Thursday, January 28, 2010

Miel De Agave Pale Ale Revisited

If you recall from the beer/food pairing event I did last year at the 'El Burrito Bistro', one of the beers was a pale ale that was brewed with an addition of miel de agave syrup that I called Agaveza Pale. You can read about that experience here.

That beer was made with a commercial agave syrup that had a subtle, almost undetectable flavor. I decided it was worth brewing again in an effort to have the distinctive flavor of agave shine thought, supporting the maltiness of the grain. I headed out one morning in search of a more flavorful product.




Well, I came across a small company at the local market and tasted their offerings. What a difference, the flavor is bold with the distinct character of the agave plant. This agave syrup producer is a small company call La Montanesa. They're agave is dark brown with the smell of toasted bread and brown sugar, which is a pleasant surprise because the raw juice of the agave has a foul flavor. Evidently, cooking it down some really helps. In this new recipe, I left the grain bill the same and added eight ounces of this better tasting agave syrup and tweeked the hops by adding some late additions of a Cascade and Centennial blend. I'll let you know how it comes out and I'm hoping it's good enough to serve again at this years beer/food pairing.

In the mean time, I've got plans to brew an all-grain batch of a double IPA and then a dry stout.
I may not use any local ingredients in these beers and just go for good examples of these classic styles. Once these are finished carbonating in the bottles I will sit down with Noren Caseres (the owner of El Burrito Bistro) to taste and plan a menu.

P.S.
I'm really getting frustrated trying to collect enough bottles to reuse for all the beers I'm brewing. My original plan to bottle in the large 3.3 litre plastic carbonated water bottles didn't work out satisfactorily. What's happening is that an excessive amount of yeast sediment accumulates at the bottom of the bottle from the natural conditioning and when the cap is remove and the carbon dioxide is released, it begins to draw up this sediment and causes the beer to get murky. If all of the beer is dispensed quickly, it's not too bad, but the up and down motion of pouring into several glasses really agitates this sediment. “No me gusta murky.” One solution may be to dispense the entire content of the bottle into a pitcher and then fill the glasses from there. Any suggestions are welcome.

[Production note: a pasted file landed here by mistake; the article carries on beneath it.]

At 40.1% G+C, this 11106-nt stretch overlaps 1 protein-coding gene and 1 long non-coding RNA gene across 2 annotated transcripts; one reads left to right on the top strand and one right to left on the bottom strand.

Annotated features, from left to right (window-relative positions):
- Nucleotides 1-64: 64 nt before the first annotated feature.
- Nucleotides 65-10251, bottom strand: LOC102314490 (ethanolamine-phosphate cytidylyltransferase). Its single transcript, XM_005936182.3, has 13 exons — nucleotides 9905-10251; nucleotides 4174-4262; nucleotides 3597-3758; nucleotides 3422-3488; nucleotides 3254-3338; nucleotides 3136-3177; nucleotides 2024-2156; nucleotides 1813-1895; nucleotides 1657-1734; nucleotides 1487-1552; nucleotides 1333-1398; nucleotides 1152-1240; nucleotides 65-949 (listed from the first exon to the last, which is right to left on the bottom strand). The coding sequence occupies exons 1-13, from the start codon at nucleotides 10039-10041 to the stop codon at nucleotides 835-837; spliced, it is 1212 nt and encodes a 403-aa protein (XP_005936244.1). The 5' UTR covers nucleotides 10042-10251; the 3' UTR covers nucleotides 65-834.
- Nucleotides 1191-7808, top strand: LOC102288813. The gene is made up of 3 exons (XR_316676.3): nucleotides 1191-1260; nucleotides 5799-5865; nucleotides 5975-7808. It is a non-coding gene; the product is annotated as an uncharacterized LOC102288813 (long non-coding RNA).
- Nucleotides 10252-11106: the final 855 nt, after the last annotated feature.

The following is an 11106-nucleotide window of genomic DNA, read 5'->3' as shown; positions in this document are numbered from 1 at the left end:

4 comments:

enzymebme said...

Go to any corner "tiendita" where people gather 'round to have some beers on Sunday. Ask the owner to keep the bottles for you. Get some "caguamas" and you will bottle faster :)

Luis

Beer Diary... said...

Thanks Luis, I will give that a try next week, tonight it is pouring rain with lightning. Cheers!

Anonymous said...

My brother made the Blue Agave Ale from the kit from the old St. Patrick's of Texas in Austin.
Here's the kit contents:
6 lbs Pale lme
2 lbs Blue Agave nectar amber
1 oz Centennial
1 oz Tettnang
Wyeast 1056 American Ale
1 cup corn sugar

My brother used the Champagne yeast on this kit. He liked it, but it was very strong.

Looking through their old catalog, they sold 2 types of agave nectar. One is called "Tequiza Agave Nectar - Light" and the other is called "Agave Nectar - Amber."
I'm thinking the darker stuff is more flavorful.

Sounds good to me. I wish I knew where to get some nowadays.

nickthegun said...

i have made my agave pale ale twice...not gonna give my secrets but it had a few changes to this recipe.....it is def...an AWESOME beer!

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